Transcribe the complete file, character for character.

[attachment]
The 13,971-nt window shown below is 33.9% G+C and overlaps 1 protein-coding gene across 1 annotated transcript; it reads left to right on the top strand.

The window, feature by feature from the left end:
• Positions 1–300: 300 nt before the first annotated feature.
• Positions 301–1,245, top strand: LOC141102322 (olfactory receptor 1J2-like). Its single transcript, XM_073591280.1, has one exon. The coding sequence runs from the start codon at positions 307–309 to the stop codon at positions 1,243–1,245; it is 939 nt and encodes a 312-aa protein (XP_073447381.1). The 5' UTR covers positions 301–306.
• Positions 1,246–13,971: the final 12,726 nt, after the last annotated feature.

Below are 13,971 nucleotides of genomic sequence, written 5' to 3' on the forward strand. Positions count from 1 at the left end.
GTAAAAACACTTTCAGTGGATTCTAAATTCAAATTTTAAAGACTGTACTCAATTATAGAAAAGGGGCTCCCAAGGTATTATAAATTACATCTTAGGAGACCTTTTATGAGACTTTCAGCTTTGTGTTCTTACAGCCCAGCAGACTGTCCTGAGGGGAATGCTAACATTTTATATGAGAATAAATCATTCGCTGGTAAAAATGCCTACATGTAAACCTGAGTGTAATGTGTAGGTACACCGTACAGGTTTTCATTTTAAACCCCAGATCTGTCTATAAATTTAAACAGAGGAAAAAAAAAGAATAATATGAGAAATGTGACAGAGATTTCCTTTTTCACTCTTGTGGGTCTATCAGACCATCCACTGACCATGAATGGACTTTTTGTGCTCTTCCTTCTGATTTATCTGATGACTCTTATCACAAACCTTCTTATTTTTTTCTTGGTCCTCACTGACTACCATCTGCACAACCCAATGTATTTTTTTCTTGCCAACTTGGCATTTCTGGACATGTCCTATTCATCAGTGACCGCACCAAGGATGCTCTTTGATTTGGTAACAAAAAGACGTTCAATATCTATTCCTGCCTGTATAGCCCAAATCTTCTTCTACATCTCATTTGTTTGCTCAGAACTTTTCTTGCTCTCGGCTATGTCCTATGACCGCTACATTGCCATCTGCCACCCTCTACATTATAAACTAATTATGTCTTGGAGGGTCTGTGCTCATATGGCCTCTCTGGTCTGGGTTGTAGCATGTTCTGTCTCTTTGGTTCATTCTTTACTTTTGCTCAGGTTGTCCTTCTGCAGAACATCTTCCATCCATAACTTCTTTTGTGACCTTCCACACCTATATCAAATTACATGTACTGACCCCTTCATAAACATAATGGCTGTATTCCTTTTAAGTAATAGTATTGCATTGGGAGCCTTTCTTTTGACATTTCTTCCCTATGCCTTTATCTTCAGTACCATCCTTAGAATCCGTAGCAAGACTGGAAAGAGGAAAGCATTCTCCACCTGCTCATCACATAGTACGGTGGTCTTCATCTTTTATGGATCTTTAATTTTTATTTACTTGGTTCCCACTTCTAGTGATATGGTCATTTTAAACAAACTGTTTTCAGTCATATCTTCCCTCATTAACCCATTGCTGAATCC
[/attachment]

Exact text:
The 13,971-nt window shown below is 33.9% G+C and overlaps 1 protein-coding gene across 1 annotated transcript; it reads left to right on the top strand.

The window, feature by feature from the left end:
• Positions 1–300: 300 nt before the first annotated feature.
• Positions 301–1,245, top strand: LOC141102322 (olfactory receptor 1J2-like). Its single transcript, XM_073591280.1, has one exon. The coding sequence runs from the start codon at positions 307–309 to the stop codon at positions 1,243–1,245; it is 939 nt and encodes a 312-aa protein (XP_073447381.1). The 5' UTR covers positions 301–306.
• Positions 1,246–13,971: the final 12,726 nt, after the last annotated feature.

Below are 13,971 nucleotides of genomic sequence, written 5' to 3' on the forward strand. Positions count from 1 at the left end.
GTAAAAACACTTTCAGTGGATTCTAAATTCAAATTTTAAAGACTGTACTCAATTATAGAAAAGGGGCTCCCAAGGTATTATAAATTACATCTTAGGAGACCTTTTATGAGACTTTCAGCTTTGTGTTCTTACAGCCCAGCAGACTGTCCTGAGGGGAATGCTAACATTTTATATGAGAATAAATCATTCGCTGGTAAAAATGCCTACATGTAAACCTGAGTGTAATGTGTAGGTACACCGTACAGGTTTTCATTTTAAACCCCAGATCTGTCTATAAATTTAAACAGAGGAAAAAAAAAGAATAATATGAGAAATGTGACAGAGATTTCCTTTTTCACTCTTGTGGGTCTATCAGACCATCCACTGACCATGAATGGACTTTTTGTGCTCTTCCTTCTGATTTATCTGATGACTCTTATCACAAACCTTCTTATTTTTTTCTTGGTCCTCACTGACTACCATCTGCACAACCCAATGTATTTTTTTCTTGCCAACTTGGCATTTCTGGACATGTCCTATTCATCAGTGACCGCACCAAGGATGCTCTTTGATTTGGTAACAAAAAGACGTTCAATATCTATTCCTGCCTGTATAGCCCAAATCTTCTTCTACATCTCATTTGTTTGCTCAGAACTTTTCTTGCTCTCGGCTATGTCCTATGACCGCTACATTGCCATCTGCCACCCTCTACATTATAAACTAATTATGTCTTGGAGGGTCTGTGCTCATATGGCCTCTCTGGTCTGGGTTGTAGCATGTTCTGTCTCTTTGGTTCATTCTTTACTTTTGCTCAGGTTGTCCTTCTGCAGAACATCTTCCATCCATAACTTCTTTTGTGACCTTCCACACCTATATCAAATTACATGTACTGACCCCTTCATAAACATAATGGCTGTATTCCTTTTAAGTAATAGTATTGCATTGGGAGCCTTTCTTTTGACATTTCTTCCCTATGCCTTTATCTTCAGTACCATCCTTAGAATCCGTAGCAAGACTGGAAAGAGGAAAGCATTCTCCACCTGCTCATCACATAGTACGGTGGTCTTCATCTTTTATGGATCTTTAATTTTTATTTACTTGGTTCCCACTTCTAGTGATATGGTCATTTTAAACAAACTGTTTTCAGTCATATCTTCCCTCATTAACCCATTGCTGAATCC